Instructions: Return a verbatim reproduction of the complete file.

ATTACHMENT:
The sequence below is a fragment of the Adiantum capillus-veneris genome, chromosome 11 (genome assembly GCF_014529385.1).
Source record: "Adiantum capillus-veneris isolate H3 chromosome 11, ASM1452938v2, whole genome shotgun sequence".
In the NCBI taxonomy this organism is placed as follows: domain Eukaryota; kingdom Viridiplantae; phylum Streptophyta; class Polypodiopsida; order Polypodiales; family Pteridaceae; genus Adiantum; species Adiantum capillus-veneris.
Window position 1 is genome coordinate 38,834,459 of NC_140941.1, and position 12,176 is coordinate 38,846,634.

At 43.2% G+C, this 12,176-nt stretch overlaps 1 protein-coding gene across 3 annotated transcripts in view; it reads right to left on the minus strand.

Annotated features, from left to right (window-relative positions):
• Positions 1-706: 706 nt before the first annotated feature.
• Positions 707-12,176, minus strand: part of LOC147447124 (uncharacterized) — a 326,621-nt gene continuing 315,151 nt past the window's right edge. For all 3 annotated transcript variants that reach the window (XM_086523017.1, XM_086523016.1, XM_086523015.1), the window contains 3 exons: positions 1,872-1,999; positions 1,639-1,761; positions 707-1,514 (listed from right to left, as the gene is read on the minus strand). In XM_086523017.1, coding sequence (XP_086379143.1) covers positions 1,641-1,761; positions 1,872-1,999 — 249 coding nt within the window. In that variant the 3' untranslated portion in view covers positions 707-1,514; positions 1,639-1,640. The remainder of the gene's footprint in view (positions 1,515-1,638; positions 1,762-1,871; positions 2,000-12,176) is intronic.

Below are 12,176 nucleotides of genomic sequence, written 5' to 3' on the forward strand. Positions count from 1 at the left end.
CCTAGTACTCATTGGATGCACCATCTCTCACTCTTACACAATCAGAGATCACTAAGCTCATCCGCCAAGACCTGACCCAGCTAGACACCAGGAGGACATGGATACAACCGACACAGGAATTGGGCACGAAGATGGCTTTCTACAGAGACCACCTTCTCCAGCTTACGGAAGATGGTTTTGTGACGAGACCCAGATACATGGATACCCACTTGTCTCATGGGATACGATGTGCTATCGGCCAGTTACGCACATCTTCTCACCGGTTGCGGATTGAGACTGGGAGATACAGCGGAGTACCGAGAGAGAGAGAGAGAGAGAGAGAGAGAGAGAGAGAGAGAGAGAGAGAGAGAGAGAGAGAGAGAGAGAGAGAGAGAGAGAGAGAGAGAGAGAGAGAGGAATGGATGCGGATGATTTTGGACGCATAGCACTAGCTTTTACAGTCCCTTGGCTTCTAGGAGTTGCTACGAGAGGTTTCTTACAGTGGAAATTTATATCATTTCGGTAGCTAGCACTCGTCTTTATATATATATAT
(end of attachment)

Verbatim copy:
The sequence below is a fragment of the Adiantum capillus-veneris genome, chromosome 11 (genome assembly GCF_014529385.1).
Source record: "Adiantum capillus-veneris isolate H3 chromosome 11, ASM1452938v2, whole genome shotgun sequence".
In the NCBI taxonomy this organism is placed as follows: domain Eukaryota; kingdom Viridiplantae; phylum Streptophyta; class Polypodiopsida; order Polypodiales; family Pteridaceae; genus Adiantum; species Adiantum capillus-veneris.
Window position 1 is genome coordinate 38,834,459 of NC_140941.1, and position 12,176 is coordinate 38,846,634.

At 43.2% G+C, this 12,176-nt stretch overlaps 1 protein-coding gene across 3 annotated transcripts in view; it reads right to left on the minus strand.

Annotated features, from left to right (window-relative positions):
• Positions 1-706: 706 nt before the first annotated feature.
• Positions 707-12,176, minus strand: part of LOC147447124 (uncharacterized) — a 326,621-nt gene continuing 315,151 nt past the window's right edge. For all 3 annotated transcript variants that reach the window (XM_086523017.1, XM_086523016.1, XM_086523015.1), the window contains 3 exons: positions 1,872-1,999; positions 1,639-1,761; positions 707-1,514 (listed from right to left, as the gene is read on the minus strand). In XM_086523017.1, coding sequence (XP_086379143.1) covers positions 1,641-1,761; positions 1,872-1,999 — 249 coding nt within the window. In that variant the 3' untranslated portion in view covers positions 707-1,514; positions 1,639-1,640. The remainder of the gene's footprint in view (positions 1,515-1,638; positions 1,762-1,871; positions 2,000-12,176) is intronic.

Below are 12,176 nucleotides of genomic sequence, written 5' to 3' on the forward strand. Positions count from 1 at the left end.
CCTAGTACTCATTGGATGCACCATCTCTCACTCTTACACAATCAGAGATCACTAAGCTCATCCGCCAAGACCTGACCCAGCTAGACACCAGGAGGACATGGATACAACCGACACAGGAATTGGGCACGAAGATGGCTTTCTACAGAGACCACCTTCTCCAGCTTACGGAAGATGGTTTTGTGACGAGACCCAGATACATGGATACCCACTTGTCTCATGGGATACGATGTGCTATCGGCCAGTTACGCACATCTTCTCACCGGTTGCGGATTGAGACTGGGAGATACAGCGGAGTACCGAGAGAGAGAGAGAGAGAGAGAGAGAGAGAGAGAGAGAGAGAGAGAGAGAGAGAGAGAGAGAGAGAGAGAGAGAGAGAGAGAGAGAGAGAGAGAGAGGAATGGATGCGGATGATTTTGGACGCATAGCACTAGCTTTTACAGTCCCTTGGCTTCTAGGAGTTGCTACGAGAGGTTTCTTACAGTGGAAATTTATATCATTTCGGTAGCTAGCACTCGTCTTTATATATATATAT